Category: Rackspace Cloud

Dynamic Inventory with Ansible and Rackspace Cloud

March 4, 2014

Typically, with Ansible you create one or more hosts file which it calls Inventory file and Ansible will pick the servers from the hosts file and runs the playbooks onto the servers. This is a simple and straightforward way to do it. However, if you are using the Cloud, its very likely that your applications are creating and deleting servers based on some other logic and its very impractical to maintain a static Inventory file. In that case, Ansible can directly talk to your cloud (AWS, Rackspace, OpenStack, etc) or a dynamic source (Cobbler etc) through what it calls Dynamic Inventory plugins, without you having to maintain a static list of servers.

Here, I will go through the process of using the Rackspace Public Cloud Dynamic Inventory Plugin with Ansible.

Install Ansible
First of all, if you have not already installed Ansible, go ahead and do so. I like to install Ansible within virtualenv using pip.

sudo apt-get update
sudo apt-get upgrade
sudo apt-get install python-dev python-virtualenv
virtualenv env
source env/bin/activate
pip install ansible

Install Rax Dynamic Inventory Plugin
Ansible maintains an external RAX Inventory File on its repository (Not sure why these plugins do not get bundled with the Ansible package). The script depends on pyrax module, which is the client binding for Rackspace Cloud.

pip install pyrax
chmod +x

The script needs a configuration file named ~/.rackspace_cloud_credentials, which will store your auth credentials to Rackspace Cloud.

cat ~/.rackspace_cloud_credentials
username = <username>
api_key = <apikey>

As you can see, is a very simple script that provides a couple of methods to list and show servers in your cloud. By default, it grabs the servers in all Rackspace regions. If you are interested in only one region, you can specify the RAX_REGION.

./ --list
RAX_REGION=DFW ./ --list
RAX_REGION=DFW ./ --host some-cloud-server

Create Cloud Servers
Since you have already pyrax installed as a dependency of inventory plugin, you can use command-line to create a cloud server named ‘staging-apache1′ and and tag the server as staging-apache group using the metadata key-value feature.

export OS_USERNAME=<username>
export OS_PASSWORD=<apikey>
export OS_TENANT_NAME=<username>
export OS_AUTH_SYSTEM=rackspace
export OS_AUTH_URL=
nova keypair-add --pub-key ~/.ssh/ stagingkey
nova boot --image 80fbcb55-b206-41f9-9bc2-2dd7aac6c061 --flavor 2 --meta group=staging-apache --key-name stagingkey staging-apache1

If you want to install Apache on more staging servers, you would create server named staging-apache2 and tag it with the same group name staging-apache.

Also note, we are injecting ssh keys to the servers on creation, so ansible will be able to do ssh passwordless login. With Ansible, you also have the option of using username-password if you choose so.

Once the server is booted, lets make sure ansible can ping all the servers tagged with the group staging-apache.

ansible -i staging-apache -u root -m ping

Run a sample playbook
Now, lets create a very simple playbook to install apache on the inventory.

$ cat apache.yml
- hosts: staging-apache
      - name: Installs apache web server
        apt: pkg=apache2 state=installed update_cache=true

Lets run the apache playbook on all rax servers in the region DFW and that match the hosts in the group staging-apache.

RAX_REGION=DFW ansible-playbook -i apache.yml

With static inventory, you’d be doing this instead, and manually updating the hosts file:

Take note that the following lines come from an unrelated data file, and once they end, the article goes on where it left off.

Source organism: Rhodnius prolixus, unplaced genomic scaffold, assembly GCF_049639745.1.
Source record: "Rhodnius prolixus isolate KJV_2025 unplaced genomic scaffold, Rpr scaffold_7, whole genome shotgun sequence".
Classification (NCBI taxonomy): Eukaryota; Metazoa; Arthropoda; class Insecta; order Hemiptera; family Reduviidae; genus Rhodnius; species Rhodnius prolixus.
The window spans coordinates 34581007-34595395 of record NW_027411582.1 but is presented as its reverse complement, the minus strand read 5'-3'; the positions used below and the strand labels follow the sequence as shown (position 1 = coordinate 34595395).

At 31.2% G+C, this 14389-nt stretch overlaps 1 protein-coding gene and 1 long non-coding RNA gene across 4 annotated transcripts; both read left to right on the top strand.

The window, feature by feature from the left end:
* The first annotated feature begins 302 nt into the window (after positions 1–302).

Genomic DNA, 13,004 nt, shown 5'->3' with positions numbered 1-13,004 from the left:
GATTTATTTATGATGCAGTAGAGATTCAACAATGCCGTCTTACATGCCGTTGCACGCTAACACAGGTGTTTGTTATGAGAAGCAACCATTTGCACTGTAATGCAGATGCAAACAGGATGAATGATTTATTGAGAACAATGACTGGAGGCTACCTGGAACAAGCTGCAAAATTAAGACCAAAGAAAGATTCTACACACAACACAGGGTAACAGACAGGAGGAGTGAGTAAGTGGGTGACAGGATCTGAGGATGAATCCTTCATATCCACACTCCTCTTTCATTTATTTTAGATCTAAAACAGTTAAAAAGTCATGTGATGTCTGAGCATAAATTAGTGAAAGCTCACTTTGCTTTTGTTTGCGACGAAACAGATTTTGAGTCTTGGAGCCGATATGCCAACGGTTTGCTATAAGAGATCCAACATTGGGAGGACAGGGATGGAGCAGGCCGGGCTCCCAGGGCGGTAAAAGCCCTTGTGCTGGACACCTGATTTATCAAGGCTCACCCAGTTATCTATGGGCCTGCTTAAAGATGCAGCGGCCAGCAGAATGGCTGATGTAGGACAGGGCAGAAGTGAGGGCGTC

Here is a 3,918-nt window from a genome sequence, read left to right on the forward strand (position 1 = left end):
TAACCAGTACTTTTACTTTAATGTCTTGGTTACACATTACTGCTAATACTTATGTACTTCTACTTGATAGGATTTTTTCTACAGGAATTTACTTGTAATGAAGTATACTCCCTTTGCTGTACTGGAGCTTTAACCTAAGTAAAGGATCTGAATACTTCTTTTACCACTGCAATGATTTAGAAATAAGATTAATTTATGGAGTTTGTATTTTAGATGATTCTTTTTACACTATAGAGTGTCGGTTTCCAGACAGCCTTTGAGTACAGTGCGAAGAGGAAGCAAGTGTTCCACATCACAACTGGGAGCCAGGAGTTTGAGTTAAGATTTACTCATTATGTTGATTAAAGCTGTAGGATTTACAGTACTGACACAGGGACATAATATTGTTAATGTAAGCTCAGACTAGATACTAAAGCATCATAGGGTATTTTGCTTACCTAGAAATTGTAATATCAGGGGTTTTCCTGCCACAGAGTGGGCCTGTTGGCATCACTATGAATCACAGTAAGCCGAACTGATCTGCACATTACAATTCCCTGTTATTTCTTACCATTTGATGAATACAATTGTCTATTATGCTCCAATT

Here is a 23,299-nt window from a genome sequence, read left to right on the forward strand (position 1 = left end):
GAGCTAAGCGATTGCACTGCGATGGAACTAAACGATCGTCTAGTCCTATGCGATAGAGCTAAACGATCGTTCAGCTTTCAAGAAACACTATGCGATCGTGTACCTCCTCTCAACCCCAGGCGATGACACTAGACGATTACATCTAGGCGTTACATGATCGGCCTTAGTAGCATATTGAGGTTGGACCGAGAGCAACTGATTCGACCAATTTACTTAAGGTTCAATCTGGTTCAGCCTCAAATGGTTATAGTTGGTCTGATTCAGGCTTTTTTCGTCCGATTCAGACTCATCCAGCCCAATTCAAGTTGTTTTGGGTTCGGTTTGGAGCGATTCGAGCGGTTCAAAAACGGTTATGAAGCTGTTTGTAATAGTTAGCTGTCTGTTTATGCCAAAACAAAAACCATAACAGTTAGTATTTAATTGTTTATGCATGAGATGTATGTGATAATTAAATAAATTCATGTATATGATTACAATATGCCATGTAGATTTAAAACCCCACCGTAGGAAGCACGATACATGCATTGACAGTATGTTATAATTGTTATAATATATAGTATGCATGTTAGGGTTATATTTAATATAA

ansible-playbook -i hosts apache.yml

Now you can ssh into the staging-apache1 server and make sure everything is configured as per your playbook.

ssh -i ~/.ssh/id_rsa root@staging-apache1

You may add more servers to the staging-apache group, and on the next run, ansible will detect the updated inventory dynamically and run the playbooks.

Rackspace Public Cloud is based off of OpenStack Nova. So inventory should work pretty much the same. You can look at the complete lists of dynamic inventory plugins here. Adding a new inventory plugin like for say Razor that isn’t already there would be fairly simple.

Deploying multinode Hadoop 2.0 cluster using Apache Ambari

October 31, 2013

The Apache Hadoop community recently made the GA release of Apace Hadoop 2.0, which is a pretty big deal. Hadoop 2.0 is  basically a re-architecture and re-write of major components of classic Hadoop including the NextGen MapReduce Framework based on Hadoop YARN, and federated Namenodes. Bottomline, the architectural changes in Hadoop 2.0 allows it to scale to much larger clusters.

Deploying Hadoop manually can be a long and tedious process. I really wanted to try the new Hadoop, and I quickly realized Apache Ambari now supports the deployment of Hadoop 2.0. Apache Ambari has come a long way since last year and has really become one of my preferred Hadoop deployment tools for Hadoop 1.*.

In this article below, I will go through the steps I followed to get a Hadoop 2.0 cluster running on Rackspace Public Cloud. I just chose Rackspace public cloud as I have easy access to it, but doing it on Amazon or even dedicated servers should be just as easy too.

1. Create cloud servers on Rackspace Public Cloud.

You can create cloud servers using the Rackspace Control Panel or using their APIs directly or using any of the widely available bindings.

For Hadoop cluster, I am using:

  • Large flavors ie 8GB or above.
  • CentOS6.* as Guest Operating System.

To actually create the servers, I will use a slightly modified version of bulk servers create script. I will create one server for Apache Ambari and a number of servers for Apache Hadoop Cluster and I will then use Ambari to install the Hadoop onto the Hadoop cluster servers.

So basically, I have created the following servers:


and have recorded their hostnames, public/private ip addresses and root passwords for each.

2. Prepare the servers.

SSH into the newly created Ambari server eg. myhadoop-Ambari. Update its /etc/hosts file with the entry for each server above.

Also create a hosts.txt file with the hostnames of the servers from above.

root@myhadoop-Ambari$ cat hosts.txt